Hi. My name is Sharon. I am a pen addict.
It’s true. I love pens.
Levenger catalogs and their “tools for the serious reader” have been arriving in my mailbox for well over a decade.
But then, may I also recommend the Paper Mate InkJoy. Very smoooooth! Ah, but I digress from our purpose today…
My addiction to pens dovetails nicely with my yearning to journal. Starting with my elementary-school daily diary (complete with the secure plastic lock and key, thank you very much) to my acid-free spiral journals of late, I’ve regularly processed life through the ink of a favorite pen. Journaling has always been a part of my faith journey.
I believe journaling encourages emotional and spiritual health. It’s not the daily lists of activity but the processing of the day that makes our life one of reflection and wisdom.
Socrates even observed that “the life which is unexamined is not worth living.”
In an online course that I am taking through Willow Creek’s LIFT Project, an entire week was dedicated to the importance of journaling. Articles, videos and online discussions for The Leader’s Soul highlighted the value and discipline of this personal writing.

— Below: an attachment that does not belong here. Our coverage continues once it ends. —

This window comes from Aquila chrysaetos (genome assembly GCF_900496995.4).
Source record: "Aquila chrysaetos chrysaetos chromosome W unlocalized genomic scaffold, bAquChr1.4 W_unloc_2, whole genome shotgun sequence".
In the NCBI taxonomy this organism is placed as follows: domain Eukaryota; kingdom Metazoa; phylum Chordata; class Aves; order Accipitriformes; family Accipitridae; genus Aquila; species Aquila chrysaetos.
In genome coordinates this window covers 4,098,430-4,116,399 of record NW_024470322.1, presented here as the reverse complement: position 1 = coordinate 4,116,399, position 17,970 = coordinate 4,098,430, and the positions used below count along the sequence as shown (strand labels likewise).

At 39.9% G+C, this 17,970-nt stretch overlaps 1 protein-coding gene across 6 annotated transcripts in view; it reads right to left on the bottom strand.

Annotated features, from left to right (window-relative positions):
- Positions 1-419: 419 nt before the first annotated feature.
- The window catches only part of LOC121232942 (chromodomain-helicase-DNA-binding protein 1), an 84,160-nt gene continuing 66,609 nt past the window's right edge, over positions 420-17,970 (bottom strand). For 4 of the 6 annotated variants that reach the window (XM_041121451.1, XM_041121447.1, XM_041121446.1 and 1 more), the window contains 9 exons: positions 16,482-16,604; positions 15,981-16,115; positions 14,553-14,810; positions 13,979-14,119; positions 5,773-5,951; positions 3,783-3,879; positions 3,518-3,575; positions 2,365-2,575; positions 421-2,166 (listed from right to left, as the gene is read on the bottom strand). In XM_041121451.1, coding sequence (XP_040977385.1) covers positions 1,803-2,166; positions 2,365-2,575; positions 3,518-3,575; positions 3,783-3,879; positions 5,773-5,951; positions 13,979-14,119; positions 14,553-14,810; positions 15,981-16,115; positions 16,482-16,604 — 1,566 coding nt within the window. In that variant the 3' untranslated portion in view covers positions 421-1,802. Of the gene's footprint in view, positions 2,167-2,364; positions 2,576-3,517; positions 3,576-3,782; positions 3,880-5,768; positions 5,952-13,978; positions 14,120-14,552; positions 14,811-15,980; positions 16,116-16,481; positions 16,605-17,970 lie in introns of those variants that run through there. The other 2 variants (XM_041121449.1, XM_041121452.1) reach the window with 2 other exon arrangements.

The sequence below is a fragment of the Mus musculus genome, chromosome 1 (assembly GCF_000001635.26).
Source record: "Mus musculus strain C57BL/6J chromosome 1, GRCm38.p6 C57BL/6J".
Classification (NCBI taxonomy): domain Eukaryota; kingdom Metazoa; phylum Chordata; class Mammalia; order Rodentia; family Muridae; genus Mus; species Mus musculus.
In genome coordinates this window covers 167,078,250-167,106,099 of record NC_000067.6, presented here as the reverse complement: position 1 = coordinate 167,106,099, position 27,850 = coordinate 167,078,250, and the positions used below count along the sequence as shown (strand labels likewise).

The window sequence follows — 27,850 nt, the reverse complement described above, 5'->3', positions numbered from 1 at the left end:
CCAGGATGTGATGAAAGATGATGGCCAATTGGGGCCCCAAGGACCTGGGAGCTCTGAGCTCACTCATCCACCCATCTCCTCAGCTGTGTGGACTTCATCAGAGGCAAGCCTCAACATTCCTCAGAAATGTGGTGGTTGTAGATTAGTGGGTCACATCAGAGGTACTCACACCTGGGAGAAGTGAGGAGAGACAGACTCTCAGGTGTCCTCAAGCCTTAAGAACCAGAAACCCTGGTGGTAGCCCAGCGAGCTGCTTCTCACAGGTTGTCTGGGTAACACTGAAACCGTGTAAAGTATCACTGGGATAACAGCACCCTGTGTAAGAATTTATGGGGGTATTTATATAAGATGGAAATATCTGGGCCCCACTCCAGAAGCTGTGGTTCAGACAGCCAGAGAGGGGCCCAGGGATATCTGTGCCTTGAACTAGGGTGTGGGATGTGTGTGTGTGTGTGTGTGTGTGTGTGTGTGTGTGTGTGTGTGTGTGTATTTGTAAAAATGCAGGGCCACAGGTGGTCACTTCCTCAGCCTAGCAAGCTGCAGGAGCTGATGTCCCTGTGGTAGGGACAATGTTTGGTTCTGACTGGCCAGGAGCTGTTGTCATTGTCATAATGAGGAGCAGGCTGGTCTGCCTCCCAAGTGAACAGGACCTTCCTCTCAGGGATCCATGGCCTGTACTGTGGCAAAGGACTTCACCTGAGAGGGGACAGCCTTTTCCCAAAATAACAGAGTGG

The LIFT instructor, Mindy Caliguire, shared that journaling is merely “being honest with God about what’s going on in your life.” She adds “the journal is a safe place in which to pose your own great questions, then seek answers.”
Mindy suggests writing about four areas:
1) Record your life
2) Express your true self
3) Solve problems
4) Grow spiritually
Sometimes getting this deep requires prompting questions. Here are a few prompts from Mindy’s booklet “Write for Your Soul“…
- Why do I keep doing this?
- What do I need?
- What’s my next step?
- Why do I feel so numb? out of control? hurt? angry? selfish?
- How do my actions reveal what I truly believe?
- Why am I getting so involved in this?
- What am I afraid of?
- What’s the worst that can happen?
The resulting journal serves as a spiritual record. It witnesses to God’s hand in your life along with your own growth amidst struggles and joys.